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A Mead for speed

Published: Monday, May 26, 2014 2:11 p.m. CDT • Updated: Monday, May 26, 2014 3:20 p.m. CDT
(Photo contributed)
Princeton’s Colbi Schertz (left) and Zoe Mead both landed medals in the 2A State Track and Field Meet.

CHARLESTON — Princeton senior Zoe Mead finished her prep career in style, overtaking a pack of runners down the stretch to finish second in the Class 2A State 800 meters finals in Charleston Saturday.

She was joined on the medal stand by teammate Colbi Schertz, who finished eighth in the shot put.

Mead was near the lead in the first 200 meters, but found herself in about ninth or 10th place with 300 meters to go. That’s when she took matters in her own hands. She became a blur, picking off runners left and right to move all the way up to second place.

“I was trying to work my way out of the pack at the last curve. When I got around that pack, I realized second place was within reach and it took me the better part of the last straight-away to pass and get second,” Mead said. “Placing second made it easier to miss graduation and it meant a lot to me to be able to break the school record.”

PHS coach Pat Hodge said it took a State-record performance by Karina Liz to beat Mead, who clocked a 2:15.87 in the finals. Mead’s prelim time of 2:15.28 broke the school record held by Angie Noble since 1987.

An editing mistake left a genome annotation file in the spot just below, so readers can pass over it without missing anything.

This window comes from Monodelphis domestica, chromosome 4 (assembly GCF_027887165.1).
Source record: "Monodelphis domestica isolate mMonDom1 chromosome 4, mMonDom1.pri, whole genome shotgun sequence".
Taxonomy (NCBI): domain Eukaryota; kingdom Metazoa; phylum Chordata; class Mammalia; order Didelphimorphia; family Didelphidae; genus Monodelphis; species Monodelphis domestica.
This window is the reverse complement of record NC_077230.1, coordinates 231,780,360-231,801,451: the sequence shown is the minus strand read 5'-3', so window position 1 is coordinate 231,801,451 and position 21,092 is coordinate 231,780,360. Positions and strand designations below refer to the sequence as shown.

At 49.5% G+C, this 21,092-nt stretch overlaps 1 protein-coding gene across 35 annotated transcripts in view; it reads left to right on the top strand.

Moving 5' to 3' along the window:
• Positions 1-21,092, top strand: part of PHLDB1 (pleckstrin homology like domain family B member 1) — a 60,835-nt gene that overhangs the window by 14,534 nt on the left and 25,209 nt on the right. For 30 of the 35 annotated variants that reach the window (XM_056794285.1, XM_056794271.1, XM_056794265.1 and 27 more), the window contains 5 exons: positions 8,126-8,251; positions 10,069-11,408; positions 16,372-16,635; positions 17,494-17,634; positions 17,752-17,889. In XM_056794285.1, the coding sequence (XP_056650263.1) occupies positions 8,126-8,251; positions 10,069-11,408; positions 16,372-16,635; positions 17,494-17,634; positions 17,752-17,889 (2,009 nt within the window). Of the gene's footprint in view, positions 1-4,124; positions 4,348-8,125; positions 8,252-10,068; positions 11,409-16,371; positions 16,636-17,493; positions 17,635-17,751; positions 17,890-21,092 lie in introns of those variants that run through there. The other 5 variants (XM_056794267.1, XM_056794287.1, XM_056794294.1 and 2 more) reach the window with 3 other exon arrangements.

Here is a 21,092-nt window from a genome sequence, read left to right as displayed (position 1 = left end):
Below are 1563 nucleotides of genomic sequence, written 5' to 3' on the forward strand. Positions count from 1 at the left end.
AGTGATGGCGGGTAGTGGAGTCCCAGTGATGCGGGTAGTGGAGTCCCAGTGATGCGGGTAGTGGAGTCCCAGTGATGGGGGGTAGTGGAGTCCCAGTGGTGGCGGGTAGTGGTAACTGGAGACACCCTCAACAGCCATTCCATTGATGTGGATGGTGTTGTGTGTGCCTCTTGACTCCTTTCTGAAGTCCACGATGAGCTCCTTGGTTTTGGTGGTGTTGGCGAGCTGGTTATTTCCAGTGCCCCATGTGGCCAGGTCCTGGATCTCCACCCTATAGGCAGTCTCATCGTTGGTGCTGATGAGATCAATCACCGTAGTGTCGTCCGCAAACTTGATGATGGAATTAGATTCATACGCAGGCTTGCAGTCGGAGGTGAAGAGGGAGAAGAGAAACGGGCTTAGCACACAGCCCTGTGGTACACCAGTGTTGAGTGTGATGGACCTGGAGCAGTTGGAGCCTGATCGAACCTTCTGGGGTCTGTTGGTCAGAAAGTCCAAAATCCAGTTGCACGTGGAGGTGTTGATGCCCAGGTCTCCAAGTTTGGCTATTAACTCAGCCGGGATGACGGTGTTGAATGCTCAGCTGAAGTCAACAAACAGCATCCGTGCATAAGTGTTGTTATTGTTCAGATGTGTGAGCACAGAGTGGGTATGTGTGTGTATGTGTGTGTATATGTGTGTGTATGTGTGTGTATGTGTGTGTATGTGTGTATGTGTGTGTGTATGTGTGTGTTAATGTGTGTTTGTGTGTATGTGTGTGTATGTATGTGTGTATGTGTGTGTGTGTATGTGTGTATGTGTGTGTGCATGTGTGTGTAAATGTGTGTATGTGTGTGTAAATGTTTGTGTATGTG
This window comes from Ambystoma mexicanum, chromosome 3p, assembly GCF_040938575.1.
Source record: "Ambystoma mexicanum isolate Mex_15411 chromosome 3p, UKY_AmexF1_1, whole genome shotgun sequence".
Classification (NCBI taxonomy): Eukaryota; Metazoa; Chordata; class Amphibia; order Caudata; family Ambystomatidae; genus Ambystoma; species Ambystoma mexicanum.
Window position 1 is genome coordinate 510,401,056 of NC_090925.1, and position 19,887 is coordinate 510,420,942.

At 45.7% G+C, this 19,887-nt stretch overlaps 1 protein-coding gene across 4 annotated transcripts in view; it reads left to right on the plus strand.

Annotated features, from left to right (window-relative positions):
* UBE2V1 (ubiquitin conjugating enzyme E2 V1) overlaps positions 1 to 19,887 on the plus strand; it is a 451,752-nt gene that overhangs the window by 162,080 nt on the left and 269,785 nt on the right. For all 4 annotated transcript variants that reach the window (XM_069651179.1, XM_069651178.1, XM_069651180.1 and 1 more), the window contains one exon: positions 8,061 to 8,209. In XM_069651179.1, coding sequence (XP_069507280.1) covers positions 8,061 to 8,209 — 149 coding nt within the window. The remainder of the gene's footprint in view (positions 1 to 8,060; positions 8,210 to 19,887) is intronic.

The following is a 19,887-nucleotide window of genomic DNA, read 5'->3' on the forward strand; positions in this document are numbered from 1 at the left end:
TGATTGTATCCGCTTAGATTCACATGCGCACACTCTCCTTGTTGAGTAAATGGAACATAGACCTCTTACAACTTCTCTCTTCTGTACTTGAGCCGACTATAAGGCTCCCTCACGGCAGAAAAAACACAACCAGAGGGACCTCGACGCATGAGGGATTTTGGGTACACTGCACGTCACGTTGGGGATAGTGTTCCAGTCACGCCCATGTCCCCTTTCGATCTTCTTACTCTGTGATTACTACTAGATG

“She started closing the gap some on the backstretch, got a little closer on the last turn and then was able to reel in everyone but Karina Liz in at the end,” Hodge said. “I was very pleased that she didn’t give up and had the confidence to stay after it in that last 300.  I had her final 100 meters in just over 15 seconds.”

While Schertz didn’t improve on her prelim performance of 38 feet, 2 inches in the shot put, she did make PHS girls’ track history by becoming the school’s first to medal in the shot put.

“We came to Charleston with one school record holder (Schertz) and one previous state medalist (Mead). We left with two school record holders and two state medalists. I’m very proud of their performances,” Hodge said.

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